Sacks: Clemons, 4

Brown, 2.5

Buddy Johnson and Hansford, 2

Passes broken up: Four players with 3

Interceptions: O’Neal, 2

Four players with 1

Forced fumbles: Buddy Johnson, 2

Fumble recoveries: Peevy and Leal, 1

LSU by the numbers

Rushing offense: 124.3 YPG (100th nationally, 11th SEC)

Passing offense: 327.2 YPG (12th nationally, 4th SEC)

Total offense: 451.5 YPG (28th nationally, 4th SEC)

First downs: 146 (51st nationally, 8th SEC)

Third down conversion percentage: 38.2% (78th nationally, 10th SEC)

Red zone conversion percentage: 89.5% (28th nationally, 3rd SEC)

Time of possession: 32:37 (22nd nationally, 2nd SEC)

Sacks allowed: 14 (73rd nationally, 10th SEC)

Penalties: 36 (56th nationally, 8th SEC)

Penalty yardage: 265 yards (52nd nationally, 2nd SEC)

Turnovers: 8 (55th nationally, 4th SEC)

Turnover +/-: +4 (28th nationally, 3rd SEC)

Texas A&M by the numbers

The Aggies have the SEC's top overall defense.
The Aggies have the SEC's top overall defense.

Rushing defense: 95.7 YPG (10th nationally, 2nd SEC)

Passing defense: 242.5 YPG (74th nationally, 4th SEC)

Total defense: 338.2 YPG (26th nationally, 1st SEC)

3rd down conversion defense: 40.8% (68th nationally, 4th SEC)

Red zone defense: 93.8% (115th nationally, 13th SEC)

Tackles for loss: 40, 6.7 per game (44th nationally, 4th SEC)

Sacks: 14 (41st nationally, 3rd SEC)

Penalties: 36 (56th nationally, 8th SEC)

Penalty yards: 340 (72nd nationally, 8th SEC)

Turnovers forced: 8 (70th nationally, 11th SEC)

Turnover +/-: +1 (54th nationally, 6th SEC)

What LSU wants to do

Protect the inexperienced Finley as much as possible and play keep away from the Aggie offense. In other words, run the football. The Tigers ran the ball 48 times for 148 yards against Arkansas — that’s just 3 yards a carry, but it helped take the pressure off of Finley, who threw for a career-high 271 yards. LSU held onto the ball for nearly 42 minutes last weekend, and that made a big difference against a short-handed Arkansas front. The Tigers will likely keep trying to run against the Aggies for the same reasons.

In the passing game, Finley’s primary targets have been Marshall and Gilbert for obvious reasons. Marshall is one of the nation’s top receivers and Gilbert is a huge target — and nobody else has stepped up. Add in the fact that Racey McMath probably won’t play in this one and it becomes even more likely Finley will look in their directions.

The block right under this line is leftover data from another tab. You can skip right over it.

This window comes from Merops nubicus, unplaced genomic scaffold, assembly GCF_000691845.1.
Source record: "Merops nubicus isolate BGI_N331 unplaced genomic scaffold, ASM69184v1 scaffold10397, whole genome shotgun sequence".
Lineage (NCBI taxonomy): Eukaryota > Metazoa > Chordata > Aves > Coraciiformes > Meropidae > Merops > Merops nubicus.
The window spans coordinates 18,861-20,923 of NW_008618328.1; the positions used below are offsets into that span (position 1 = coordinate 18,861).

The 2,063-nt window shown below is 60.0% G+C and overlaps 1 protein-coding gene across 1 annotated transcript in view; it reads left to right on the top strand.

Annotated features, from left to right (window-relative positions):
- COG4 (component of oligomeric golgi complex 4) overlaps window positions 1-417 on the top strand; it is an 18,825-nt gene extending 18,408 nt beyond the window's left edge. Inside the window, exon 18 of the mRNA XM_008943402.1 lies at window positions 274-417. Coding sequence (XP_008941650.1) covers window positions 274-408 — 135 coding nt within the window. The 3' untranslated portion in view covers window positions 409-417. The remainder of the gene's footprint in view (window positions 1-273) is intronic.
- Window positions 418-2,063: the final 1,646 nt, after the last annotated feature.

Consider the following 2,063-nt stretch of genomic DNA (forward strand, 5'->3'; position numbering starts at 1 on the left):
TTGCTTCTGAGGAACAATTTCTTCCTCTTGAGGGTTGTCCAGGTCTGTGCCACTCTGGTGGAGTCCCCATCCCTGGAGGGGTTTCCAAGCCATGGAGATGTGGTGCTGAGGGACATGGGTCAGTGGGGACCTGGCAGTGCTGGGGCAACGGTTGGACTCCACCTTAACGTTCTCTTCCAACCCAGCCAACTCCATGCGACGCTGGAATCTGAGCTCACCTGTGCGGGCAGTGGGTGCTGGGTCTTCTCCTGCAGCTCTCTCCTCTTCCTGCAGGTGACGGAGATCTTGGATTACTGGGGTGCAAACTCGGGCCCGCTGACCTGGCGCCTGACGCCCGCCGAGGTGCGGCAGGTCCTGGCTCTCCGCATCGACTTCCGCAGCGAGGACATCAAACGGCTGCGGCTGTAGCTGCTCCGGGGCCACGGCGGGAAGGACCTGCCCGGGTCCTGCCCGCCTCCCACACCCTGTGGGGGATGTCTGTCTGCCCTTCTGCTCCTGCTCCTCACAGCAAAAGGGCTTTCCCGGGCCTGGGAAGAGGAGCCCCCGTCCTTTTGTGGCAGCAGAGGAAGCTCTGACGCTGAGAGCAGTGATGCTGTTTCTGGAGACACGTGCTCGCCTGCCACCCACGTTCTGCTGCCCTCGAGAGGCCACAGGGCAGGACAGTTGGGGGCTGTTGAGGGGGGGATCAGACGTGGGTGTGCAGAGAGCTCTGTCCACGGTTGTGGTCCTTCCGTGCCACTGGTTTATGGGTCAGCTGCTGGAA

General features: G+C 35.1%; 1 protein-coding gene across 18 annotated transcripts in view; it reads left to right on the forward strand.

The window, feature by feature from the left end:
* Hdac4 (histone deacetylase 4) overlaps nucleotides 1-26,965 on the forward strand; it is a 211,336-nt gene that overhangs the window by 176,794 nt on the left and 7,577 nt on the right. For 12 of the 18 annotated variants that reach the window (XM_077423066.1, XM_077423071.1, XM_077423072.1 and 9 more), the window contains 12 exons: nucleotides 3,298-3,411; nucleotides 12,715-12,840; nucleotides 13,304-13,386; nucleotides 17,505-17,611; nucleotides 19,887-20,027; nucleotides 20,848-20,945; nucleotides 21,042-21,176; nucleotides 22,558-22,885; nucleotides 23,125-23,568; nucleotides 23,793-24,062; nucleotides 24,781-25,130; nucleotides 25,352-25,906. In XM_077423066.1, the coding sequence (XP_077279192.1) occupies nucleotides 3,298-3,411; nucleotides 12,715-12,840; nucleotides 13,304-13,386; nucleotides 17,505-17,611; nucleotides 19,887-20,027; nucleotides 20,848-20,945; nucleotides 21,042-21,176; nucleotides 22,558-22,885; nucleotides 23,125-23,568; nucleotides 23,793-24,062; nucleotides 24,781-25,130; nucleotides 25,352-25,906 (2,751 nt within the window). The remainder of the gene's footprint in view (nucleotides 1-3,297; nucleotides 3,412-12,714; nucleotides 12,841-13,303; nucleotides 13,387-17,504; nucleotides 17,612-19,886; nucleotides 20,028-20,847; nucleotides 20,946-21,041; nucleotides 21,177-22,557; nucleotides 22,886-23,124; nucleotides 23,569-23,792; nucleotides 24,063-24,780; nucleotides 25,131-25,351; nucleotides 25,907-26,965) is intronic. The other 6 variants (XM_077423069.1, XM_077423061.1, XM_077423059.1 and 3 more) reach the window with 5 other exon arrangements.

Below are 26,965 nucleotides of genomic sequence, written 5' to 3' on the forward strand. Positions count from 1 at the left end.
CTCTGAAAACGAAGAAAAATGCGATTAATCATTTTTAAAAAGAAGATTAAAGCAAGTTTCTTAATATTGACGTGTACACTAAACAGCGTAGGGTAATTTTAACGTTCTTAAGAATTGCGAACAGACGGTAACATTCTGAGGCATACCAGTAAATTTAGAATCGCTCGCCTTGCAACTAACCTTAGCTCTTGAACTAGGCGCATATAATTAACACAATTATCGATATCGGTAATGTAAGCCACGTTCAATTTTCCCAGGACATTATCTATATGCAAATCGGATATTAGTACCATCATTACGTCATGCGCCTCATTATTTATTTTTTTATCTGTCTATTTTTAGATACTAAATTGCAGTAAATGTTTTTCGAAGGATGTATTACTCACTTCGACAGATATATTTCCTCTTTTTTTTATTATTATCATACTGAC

LSU’s offense has become significantly less explosive without Myles Brennan at the helm, which makes controlling time of possession even more important. If LSU can’t run the ball and then try to hit some big plays off of play action, they could be in trouble.

How A&M may try to counter

If the primary goal of the opponent is to run, A&M’s is to stop it. The SEC’s top rushing defense is going to look to shut down the already-struggling LSU running attack and put the game on the shoulders of Finley, who is only making his fourth career start. A&M wants to be able to control things with their front six, allowing for a lot of coverage and help for the corners deep. The last few games, the Aggies have shown some new blitz looks, but most of it has been to confuse quarterbacks and the “blitzers” have dropped off. Then, once every four or five times, they’ll actually come after the quarterback.

The Aggies have done a good job controlling things with their defensive line and have been getting pressure with their front four. Tyree Johnson has been playing very well in the place of Micheal Clemons, and big men DeMarvin Leal and Bobby Brown are also getting to the quarterback. They’ll try to do the same thing against an LSU front that has given up 14 sacks in six games.

The gameplan for A&M will likely be simple: take away the run. Make Finley beat you, show him a bunch of different looks and then try to get as much pressure as possible without using a lot of blitzes. It’s easier said than done, but the objective, at least, isn’t complex.